There’s a good reason that Buddhists seem obsessed with suffering. Suffering is the central problem that Buddhism addresses, and recognizing our suffering is the first step to its solution. Suffering is a universal truth—along with impermanence and nonself it’s one of the three basic qualities (marks) of existence—but it comes in many forms. To help us recognize our suffering—and so begin to seek its cause and cessation—Buddhists have broken it down into different categories.
While there are many subcategories, we are asked to contemplate three basic patterns of suffering in our lives:
- The suffering of suffering. This is the one we’re all familiar with: the pain of birth, old age, sickness, and death, as the Buddha described it.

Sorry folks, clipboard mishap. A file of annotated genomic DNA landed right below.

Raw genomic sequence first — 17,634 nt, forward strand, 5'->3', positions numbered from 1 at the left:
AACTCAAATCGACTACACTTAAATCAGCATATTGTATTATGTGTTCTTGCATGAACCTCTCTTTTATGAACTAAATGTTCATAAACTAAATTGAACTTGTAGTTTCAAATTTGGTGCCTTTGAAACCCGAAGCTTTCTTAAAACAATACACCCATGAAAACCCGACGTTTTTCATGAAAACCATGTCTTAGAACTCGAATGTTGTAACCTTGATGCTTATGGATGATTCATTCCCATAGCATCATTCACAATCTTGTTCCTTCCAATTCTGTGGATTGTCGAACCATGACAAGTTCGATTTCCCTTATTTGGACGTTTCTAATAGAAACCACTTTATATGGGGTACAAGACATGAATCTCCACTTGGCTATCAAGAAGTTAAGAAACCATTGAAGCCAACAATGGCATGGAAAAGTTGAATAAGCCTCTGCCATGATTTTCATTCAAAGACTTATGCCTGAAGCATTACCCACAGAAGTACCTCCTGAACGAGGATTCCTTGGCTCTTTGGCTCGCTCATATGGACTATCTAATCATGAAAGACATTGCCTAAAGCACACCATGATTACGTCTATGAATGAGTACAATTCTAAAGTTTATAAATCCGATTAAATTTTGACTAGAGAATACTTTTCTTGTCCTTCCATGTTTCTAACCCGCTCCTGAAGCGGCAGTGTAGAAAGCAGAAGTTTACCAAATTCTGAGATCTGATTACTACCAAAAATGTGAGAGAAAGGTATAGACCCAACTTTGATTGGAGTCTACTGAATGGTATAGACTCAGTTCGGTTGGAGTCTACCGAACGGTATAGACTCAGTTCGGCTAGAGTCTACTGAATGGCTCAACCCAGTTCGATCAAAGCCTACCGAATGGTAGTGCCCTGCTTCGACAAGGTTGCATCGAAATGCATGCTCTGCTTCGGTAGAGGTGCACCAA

- The suffering of change. When you do get what you want, you can’t hold onto it. Even if things are going great now, it’s just a matter of time. The richest, most successful person in the world will eventually lose it all (see 1).
- All-pervasive suffering. This is the type of suffering we are most likely not to recognize, yet the most instructive when we do. It’s the general background of anxiety and insecurity that colors even our happiest moments. Deep down, we fear that life doesn’t offer us solid ground and that our very existence is questionable. From a Buddhist point of view, these doubts are well-founded, and exploring them offers us glimpses of wisdom.
The Pali word dukkha is most commonly translated to English as “suffering.” Dukkha presents in an array of emotions – from happiness to despair. While counterintuitive, it is a central concept in the Buddha’s teachings.